Now up until that time, I had not taken the issue of Kpong Treatment plant so seriously, but I guess when the crunch came, reality was very different.
In essence, transmission of water to the Eastern and Central part of the metropolis was cut, and parts of Accra that were affected included:
"Tema, Michel Camp, Kpong, Prampram, Tema Industrial Area, Ashaiman, Kpone, Adenta, Madina, La, Teshie, Lashibi, Spintex, Baatsonaa, Cantonements, Labone, Osu, Osu Kuku Hill, Nima, Maamobi, Pig Farm, Achimota and surrounding areas of Kpong itself."
Forget the fact that the Minister of Water Resources, Works and Housing Bagbin was said to be there exhorting workers to impress upon the workers to expedite the process.
What I found interesting was the the process.
The week of 11 July, it was announced on the radio, followed by programmes on some radio stations, about the implications of water being shut off near the Kpong Treatment plant. round Wednesday/Thursday sure enough, the water stopped flowing. Those of us with some "extra" water were able to use water for a day or two, but by Friday, most people were requesting water to be brought to their homes through water tankers.
Those of us with an aversion to such tankers off-late decided to opt for sachet water, which meant a day or two looking for water to BOTH drink and use domestically. By Saturday evening, the water had started flowing in the taps! Though it did take a few days or so for most parts of Accra that get water through taps to get it, my point is: it was fixed ON TIME, albeit a day later than hoped.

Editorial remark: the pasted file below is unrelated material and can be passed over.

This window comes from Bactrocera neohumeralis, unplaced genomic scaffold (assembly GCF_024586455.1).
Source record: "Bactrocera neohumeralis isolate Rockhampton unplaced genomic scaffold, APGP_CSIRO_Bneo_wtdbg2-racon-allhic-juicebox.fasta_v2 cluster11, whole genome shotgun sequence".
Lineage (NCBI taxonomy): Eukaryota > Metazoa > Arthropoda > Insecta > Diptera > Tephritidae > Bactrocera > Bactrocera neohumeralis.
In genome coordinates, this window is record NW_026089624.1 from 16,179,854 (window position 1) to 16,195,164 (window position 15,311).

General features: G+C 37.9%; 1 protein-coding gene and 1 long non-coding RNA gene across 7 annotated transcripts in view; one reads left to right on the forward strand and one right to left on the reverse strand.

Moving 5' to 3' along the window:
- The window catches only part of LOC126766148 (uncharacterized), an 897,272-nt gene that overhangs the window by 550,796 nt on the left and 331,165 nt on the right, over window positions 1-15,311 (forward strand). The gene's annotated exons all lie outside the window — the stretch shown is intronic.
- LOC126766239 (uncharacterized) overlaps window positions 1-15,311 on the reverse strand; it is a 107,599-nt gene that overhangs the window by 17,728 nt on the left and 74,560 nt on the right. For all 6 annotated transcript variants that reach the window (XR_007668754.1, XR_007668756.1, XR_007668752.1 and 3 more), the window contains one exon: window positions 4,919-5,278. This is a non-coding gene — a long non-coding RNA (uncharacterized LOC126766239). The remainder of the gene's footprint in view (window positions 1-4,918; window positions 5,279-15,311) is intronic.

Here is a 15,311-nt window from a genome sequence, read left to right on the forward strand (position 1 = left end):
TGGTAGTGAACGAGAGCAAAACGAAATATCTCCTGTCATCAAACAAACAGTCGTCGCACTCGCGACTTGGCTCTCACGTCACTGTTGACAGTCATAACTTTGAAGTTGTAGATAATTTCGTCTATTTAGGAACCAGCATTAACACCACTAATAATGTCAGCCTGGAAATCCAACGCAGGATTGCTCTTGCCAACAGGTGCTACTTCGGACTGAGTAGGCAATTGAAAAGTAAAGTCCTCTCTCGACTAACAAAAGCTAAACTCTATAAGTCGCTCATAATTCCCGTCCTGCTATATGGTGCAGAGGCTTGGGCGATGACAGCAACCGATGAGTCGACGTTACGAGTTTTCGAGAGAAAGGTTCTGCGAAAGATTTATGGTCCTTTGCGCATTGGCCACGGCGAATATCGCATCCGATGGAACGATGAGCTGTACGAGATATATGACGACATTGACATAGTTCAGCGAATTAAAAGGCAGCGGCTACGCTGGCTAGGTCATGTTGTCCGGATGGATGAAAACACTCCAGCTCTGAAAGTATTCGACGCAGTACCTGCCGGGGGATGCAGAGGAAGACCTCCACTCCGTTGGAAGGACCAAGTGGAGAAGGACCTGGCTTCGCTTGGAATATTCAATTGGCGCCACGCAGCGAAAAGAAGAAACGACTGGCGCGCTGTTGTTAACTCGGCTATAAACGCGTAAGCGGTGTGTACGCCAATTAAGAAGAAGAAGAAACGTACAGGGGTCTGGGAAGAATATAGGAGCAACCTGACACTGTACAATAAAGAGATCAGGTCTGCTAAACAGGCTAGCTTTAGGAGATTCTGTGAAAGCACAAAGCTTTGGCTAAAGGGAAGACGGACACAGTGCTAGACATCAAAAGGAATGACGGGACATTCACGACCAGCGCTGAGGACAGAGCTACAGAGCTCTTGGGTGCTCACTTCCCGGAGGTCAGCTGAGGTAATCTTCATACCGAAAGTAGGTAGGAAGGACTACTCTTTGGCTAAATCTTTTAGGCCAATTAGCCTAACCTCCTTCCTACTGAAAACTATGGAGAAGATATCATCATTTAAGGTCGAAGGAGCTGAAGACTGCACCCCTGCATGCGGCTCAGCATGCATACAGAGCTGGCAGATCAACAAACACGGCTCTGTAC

Now two newspaper reports drew my attention to what has informed this post. The first was by Tuesday columnist in the Daily Graphic--Kofi Arkordor--who claimed the Kpong water problem was a reflection of how backwards the country had gone since independence in 1957. The second was a simple news report about how the works were monitored by the Ghana Water Company Limited(GWCL) and the regulator--the Public Utilities Regulatory Commission(PURC). You can read that here: http://news.myjoyonline.com/news/201107/69532.asp.
For me, this was the clincher:
"The director in charge of Water at the PURC, Nii Okae Kotei, said as regulator of the utility institutions, members of the commission decided to visit the treatment plant to have first hand information on the rehabilitation of the transmission line."
This is how it should be done: both the regulator (PURC) and our state provider GWCL working hand-in-hand. Given that the government effectively sacked the private sector management of Aqua Vitens Rand(Dutch/South African company) late June, this has been a vindication of public sector working when people are committed to the goals!
I would like to think that if Ghanaians continue to be as vociferous as they seem to be right now in this democratic dispensation, we'd definitely have a Ghana that is less inefficient!;-)
What can I say, but "hooray!" to the public sector! Hooray to GWCL/PURC.